Joff Wild

More details have emerged about RPX Corp, the anti-NPE (troll) venture first covered on this blog back in September. Designed as a defensive patent fund, RPX will invite companies to contribute between $35,000 and $4.9 million a year, depending on size, to join up. The money received will be used to acquire patent portfolios and, in some cases, to take out licences on patents, that might otherwise have been asserted against members. The first two companies to get involved formally are IBM and Cisco Systems.

I spoke with RPX co-founder John Amster earlier today and asked him what incentives there were to become actively involved with RPX. After all, one of the company’s promises is that it will never assert the patents it acquires against anyone – not just its own members. On this basis, isn’t there a case for saying that instead of paying close to $5 million a year, why not piggy-back on other people’s investments, let them pay RPX the money and still find that your troll troubles are not as great as they used to be? Amster actually came up with several very good reasons why this would not be the most effective of strategies.

The first one he described as being somewhat philosophical in nature. RPX is the first attempt to establish an independent means of developing effective defences against the activities of NPEs. It is a project run by people with many years of experience in operating in the field, backed by a team of high class technologists. Initial funding comes from two high-quality sources: Kleiner Perkins Caufield & Byers and Charles River Ventures. Quite simply, if Amster & co, backed by KPCB and CRV, cannot pull it off, will anyone be able to? “All operating companies have a stake in making this work; if they do not support it, it will not exist,” Amster said. And then how do you fight back against troll activities? Indeed, if you do not attempt to counter NPEs, do you have any right to complain about them in the first place?

Moving from philosophy to practicality, while it may be possible to piggy-back some RPX activity, you should not count on it. The idea is to concentrate specifically on the needs of members. “We will not be buying rights to cover people who are not paying us,” says Amster. So, while you may get lucky now and again, the chances are that most of the time you will not. And in some cases you definitely will not. Amster cited the theoretical example of a litigation involving 10 companies – five of which were RPX members, five of which were not – up against an NPE asserting a patent. “We might well buy a sub-licence to the technology for our members and leave the other five to their own devices,” he explained. It would not be something RPX would always do, and there are reasons why they would not want to do it, but it is there as an option. “Our aim is to deploy the capital we have available in the way that directly benefits our members the most,” Amster said. If you add sub-licensing and buying together, he believes that in many cases companies paying RPX $4.9 million a year will end up saving themselves $20 million or more on what they would have paid to sort out their NPE troubles alone.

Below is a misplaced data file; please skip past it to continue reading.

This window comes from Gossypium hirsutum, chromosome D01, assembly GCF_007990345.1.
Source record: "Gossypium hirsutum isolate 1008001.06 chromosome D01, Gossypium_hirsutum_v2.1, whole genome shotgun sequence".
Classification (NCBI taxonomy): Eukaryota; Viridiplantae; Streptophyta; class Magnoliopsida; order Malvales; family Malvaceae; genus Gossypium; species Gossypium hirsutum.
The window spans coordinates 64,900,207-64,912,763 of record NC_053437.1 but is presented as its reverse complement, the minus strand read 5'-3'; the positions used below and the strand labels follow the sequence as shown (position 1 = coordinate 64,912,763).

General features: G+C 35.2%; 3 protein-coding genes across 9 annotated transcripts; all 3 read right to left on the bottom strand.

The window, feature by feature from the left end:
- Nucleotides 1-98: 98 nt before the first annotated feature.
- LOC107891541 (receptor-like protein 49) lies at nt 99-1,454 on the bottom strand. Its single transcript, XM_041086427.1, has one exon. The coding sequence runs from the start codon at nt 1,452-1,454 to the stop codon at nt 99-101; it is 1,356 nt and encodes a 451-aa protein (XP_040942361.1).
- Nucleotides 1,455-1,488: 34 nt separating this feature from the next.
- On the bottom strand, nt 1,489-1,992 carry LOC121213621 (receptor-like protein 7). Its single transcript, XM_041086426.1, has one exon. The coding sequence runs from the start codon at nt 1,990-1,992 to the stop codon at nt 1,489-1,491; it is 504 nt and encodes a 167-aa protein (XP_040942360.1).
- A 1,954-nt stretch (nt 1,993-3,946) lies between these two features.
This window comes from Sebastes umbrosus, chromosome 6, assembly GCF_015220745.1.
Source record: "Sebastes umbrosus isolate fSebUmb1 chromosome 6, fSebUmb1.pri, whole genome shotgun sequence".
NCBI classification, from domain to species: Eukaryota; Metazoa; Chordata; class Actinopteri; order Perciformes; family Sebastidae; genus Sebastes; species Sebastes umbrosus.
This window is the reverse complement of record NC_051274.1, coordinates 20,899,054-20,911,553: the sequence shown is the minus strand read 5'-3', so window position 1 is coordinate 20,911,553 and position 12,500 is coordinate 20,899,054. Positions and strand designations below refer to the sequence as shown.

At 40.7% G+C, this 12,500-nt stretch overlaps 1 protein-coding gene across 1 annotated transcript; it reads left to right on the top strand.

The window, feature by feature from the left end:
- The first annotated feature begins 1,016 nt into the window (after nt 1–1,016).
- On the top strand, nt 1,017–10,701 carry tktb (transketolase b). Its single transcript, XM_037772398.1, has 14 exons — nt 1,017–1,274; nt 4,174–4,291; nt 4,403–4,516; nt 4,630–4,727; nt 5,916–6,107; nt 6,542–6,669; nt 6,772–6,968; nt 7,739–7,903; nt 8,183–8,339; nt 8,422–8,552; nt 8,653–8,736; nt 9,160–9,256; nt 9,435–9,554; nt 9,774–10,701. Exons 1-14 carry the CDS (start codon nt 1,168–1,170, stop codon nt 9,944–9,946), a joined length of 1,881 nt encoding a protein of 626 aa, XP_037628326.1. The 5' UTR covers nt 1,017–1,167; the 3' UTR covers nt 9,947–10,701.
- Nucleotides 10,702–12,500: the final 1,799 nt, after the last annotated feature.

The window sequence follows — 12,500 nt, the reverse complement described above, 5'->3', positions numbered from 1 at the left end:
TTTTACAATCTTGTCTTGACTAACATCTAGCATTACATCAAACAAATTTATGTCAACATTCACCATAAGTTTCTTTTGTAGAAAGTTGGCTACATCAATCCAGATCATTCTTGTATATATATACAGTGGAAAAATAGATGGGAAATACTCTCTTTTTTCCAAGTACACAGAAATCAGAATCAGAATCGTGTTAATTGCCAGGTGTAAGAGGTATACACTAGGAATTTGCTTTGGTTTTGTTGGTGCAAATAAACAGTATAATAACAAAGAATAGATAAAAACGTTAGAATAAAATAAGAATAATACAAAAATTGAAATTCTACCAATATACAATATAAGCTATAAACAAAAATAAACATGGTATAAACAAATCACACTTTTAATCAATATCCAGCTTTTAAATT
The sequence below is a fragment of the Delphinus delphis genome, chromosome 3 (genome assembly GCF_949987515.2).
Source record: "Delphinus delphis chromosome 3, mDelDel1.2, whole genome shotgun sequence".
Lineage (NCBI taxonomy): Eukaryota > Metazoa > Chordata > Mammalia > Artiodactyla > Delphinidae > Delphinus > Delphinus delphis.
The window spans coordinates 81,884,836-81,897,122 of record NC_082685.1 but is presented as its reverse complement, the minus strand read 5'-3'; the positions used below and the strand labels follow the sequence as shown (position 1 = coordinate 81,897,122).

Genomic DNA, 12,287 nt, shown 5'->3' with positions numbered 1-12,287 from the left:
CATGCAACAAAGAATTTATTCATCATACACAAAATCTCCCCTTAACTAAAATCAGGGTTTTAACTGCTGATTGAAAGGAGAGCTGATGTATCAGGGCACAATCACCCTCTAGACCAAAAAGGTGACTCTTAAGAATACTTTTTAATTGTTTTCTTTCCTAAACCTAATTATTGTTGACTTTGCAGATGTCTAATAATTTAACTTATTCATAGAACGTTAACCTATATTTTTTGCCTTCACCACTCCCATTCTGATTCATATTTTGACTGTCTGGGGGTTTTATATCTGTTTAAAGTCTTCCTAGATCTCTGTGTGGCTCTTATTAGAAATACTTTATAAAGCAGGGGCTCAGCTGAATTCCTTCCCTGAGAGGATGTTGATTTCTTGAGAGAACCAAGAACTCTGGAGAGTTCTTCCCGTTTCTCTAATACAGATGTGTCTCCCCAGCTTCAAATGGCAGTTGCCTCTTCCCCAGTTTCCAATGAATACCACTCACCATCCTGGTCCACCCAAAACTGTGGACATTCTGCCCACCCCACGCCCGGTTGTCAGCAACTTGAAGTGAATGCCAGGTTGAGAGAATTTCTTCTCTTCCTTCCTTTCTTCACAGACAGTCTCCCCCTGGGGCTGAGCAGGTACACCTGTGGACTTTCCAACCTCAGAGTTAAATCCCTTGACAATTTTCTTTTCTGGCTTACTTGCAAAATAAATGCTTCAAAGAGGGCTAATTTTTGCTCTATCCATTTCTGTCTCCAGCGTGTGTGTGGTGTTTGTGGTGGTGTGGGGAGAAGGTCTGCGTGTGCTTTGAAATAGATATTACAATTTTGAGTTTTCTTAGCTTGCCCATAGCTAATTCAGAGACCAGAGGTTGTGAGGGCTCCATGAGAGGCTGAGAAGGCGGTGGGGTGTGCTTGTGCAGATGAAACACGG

Finally, from a purely economic perspective, Amster revealed that companies getting involved with RPX early on would be doing so on the basis of reduced fees. Not only will pricing and licence structures change over time, but you have to be a member to benefit when patents are sold by RPX. If you join later on and a particularly valuable right has already been disposed of, you do not get any benefit.

Although IBM and Cisco are the only two confirmed RPX members at present, Amster says there should be more arrivals before Christmas. And he is hopeful that at least some of these will be start-ups. This will show, he said, that the RPX model is scaleable and can work for companies of all sizes. Apparently, RPX is talking to dozens of companies at the moment; at the larger ones conversations tend to take place with VPs of IP, licensing and/or litigation; at smaller businesses it is with the CEO. Contract terms are kept short and sweet – Cisco and IBM have both been active in helping RPX develop clauses that will give member companies a strong comfort level with regard to RPX never suing for patent infringement or otherwise holding non-member companies hostage. In future, Amster hopes that the client contact will be in the finance department, rather than in the IP/legal department. “If we get to that stage,” he said, “then I know we will have succeeded.”

On paper, RPX is a great idea if you want to lessen your chances of being hit by NPEs. However, paper does not count. The important thing now is to deliver. If member companies do see the time and money they spend on NPEs decreasing because they have signed up, then the word will spread and Amster and his colleagues will earn a fortune. The worry has to be, though, that too many organisations decide to wait and see whether the expertise the RPX team claims to have actually turns out to make a difference. This is one that will be worth keeping an eye on.